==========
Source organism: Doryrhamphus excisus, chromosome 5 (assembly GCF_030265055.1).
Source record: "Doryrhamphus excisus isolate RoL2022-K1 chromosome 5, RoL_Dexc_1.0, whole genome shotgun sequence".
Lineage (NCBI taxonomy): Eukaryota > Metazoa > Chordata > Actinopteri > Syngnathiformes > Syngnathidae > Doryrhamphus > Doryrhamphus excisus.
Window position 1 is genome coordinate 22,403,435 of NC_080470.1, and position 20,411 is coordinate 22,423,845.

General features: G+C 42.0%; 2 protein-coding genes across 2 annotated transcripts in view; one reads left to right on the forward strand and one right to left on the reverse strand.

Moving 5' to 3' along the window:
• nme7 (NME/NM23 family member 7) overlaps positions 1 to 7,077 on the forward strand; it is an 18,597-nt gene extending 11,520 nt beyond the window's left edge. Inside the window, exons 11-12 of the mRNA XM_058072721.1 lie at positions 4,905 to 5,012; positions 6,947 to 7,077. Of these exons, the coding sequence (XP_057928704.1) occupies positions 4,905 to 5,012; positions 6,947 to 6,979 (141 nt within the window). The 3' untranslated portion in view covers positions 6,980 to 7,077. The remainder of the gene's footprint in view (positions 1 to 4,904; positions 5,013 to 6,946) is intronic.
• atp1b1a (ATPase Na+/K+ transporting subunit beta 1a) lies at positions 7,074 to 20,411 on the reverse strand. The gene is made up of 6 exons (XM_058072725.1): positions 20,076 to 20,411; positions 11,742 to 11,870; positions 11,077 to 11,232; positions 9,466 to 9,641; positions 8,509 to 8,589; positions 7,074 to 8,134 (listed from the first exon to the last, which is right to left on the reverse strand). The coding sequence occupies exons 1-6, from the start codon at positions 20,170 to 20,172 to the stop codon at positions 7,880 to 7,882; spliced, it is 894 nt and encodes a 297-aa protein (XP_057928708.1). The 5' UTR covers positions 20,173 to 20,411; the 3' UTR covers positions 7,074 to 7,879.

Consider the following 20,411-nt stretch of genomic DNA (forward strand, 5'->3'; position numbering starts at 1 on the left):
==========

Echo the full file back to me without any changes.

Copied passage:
Source organism: Doryrhamphus excisus, chromosome 5 (assembly GCF_030265055.1).
Source record: "Doryrhamphus excisus isolate RoL2022-K1 chromosome 5, RoL_Dexc_1.0, whole genome shotgun sequence".
Lineage (NCBI taxonomy): Eukaryota > Metazoa > Chordata > Actinopteri > Syngnathiformes > Syngnathidae > Doryrhamphus > Doryrhamphus excisus.
Window position 1 is genome coordinate 22,403,435 of NC_080470.1, and position 20,411 is coordinate 22,423,845.

General features: G+C 42.0%; 2 protein-coding genes across 2 annotated transcripts in view; one reads left to right on the forward strand and one right to left on the reverse strand.

Moving 5' to 3' along the window:
• nme7 (NME/NM23 family member 7) overlaps positions 1 to 7,077 on the forward strand; it is an 18,597-nt gene extending 11,520 nt beyond the window's left edge. Inside the window, exons 11-12 of the mRNA XM_058072721.1 lie at positions 4,905 to 5,012; positions 6,947 to 7,077. Of these exons, the coding sequence (XP_057928704.1) occupies positions 4,905 to 5,012; positions 6,947 to 6,979 (141 nt within the window). The 3' untranslated portion in view covers positions 6,980 to 7,077. The remainder of the gene's footprint in view (positions 1 to 4,904; positions 5,013 to 6,946) is intronic.
• atp1b1a (ATPase Na+/K+ transporting subunit beta 1a) lies at positions 7,074 to 20,411 on the reverse strand. The gene is made up of 6 exons (XM_058072725.1): positions 20,076 to 20,411; positions 11,742 to 11,870; positions 11,077 to 11,232; positions 9,466 to 9,641; positions 8,509 to 8,589; positions 7,074 to 8,134 (listed from the first exon to the last, which is right to left on the reverse strand). The coding sequence occupies exons 1-6, from the start codon at positions 20,170 to 20,172 to the stop codon at positions 7,880 to 7,882; spliced, it is 894 nt and encodes a 297-aa protein (XP_057928708.1). The 5' UTR covers positions 20,173 to 20,411; the 3' UTR covers positions 7,074 to 7,879.

Consider the following 20,411-nt stretch of genomic DNA (forward strand, 5'->3'; position numbering starts at 1 on the left):